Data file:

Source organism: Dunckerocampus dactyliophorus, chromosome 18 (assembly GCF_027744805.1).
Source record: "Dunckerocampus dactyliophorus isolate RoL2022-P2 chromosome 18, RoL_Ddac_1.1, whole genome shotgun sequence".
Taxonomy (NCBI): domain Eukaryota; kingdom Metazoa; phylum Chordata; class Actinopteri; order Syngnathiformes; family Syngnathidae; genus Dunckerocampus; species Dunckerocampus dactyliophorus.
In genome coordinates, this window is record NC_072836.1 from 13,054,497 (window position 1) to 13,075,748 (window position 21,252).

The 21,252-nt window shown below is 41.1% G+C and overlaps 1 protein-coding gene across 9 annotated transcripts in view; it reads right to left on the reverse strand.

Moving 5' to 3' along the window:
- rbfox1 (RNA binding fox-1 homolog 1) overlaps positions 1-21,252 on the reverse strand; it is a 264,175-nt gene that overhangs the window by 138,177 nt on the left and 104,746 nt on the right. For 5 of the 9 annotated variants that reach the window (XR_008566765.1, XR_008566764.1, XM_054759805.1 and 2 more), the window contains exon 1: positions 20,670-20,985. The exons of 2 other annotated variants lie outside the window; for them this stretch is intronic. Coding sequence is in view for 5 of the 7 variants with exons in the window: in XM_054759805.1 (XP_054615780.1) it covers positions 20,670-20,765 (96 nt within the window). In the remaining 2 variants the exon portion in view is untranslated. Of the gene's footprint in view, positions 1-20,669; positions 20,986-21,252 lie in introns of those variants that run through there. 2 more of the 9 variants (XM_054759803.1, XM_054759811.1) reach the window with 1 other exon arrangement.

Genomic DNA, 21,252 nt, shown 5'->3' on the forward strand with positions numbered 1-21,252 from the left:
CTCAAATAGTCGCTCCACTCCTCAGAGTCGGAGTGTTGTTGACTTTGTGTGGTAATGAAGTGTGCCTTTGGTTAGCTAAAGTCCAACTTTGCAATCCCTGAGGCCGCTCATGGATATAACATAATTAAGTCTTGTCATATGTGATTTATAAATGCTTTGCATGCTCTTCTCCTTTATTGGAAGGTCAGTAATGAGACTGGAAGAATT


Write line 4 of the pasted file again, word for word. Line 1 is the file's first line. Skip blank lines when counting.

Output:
In genome coordinates, this window is record NC_072836.1 from 13,054,497 (window position 1) to 13,075,748 (window position 21,252).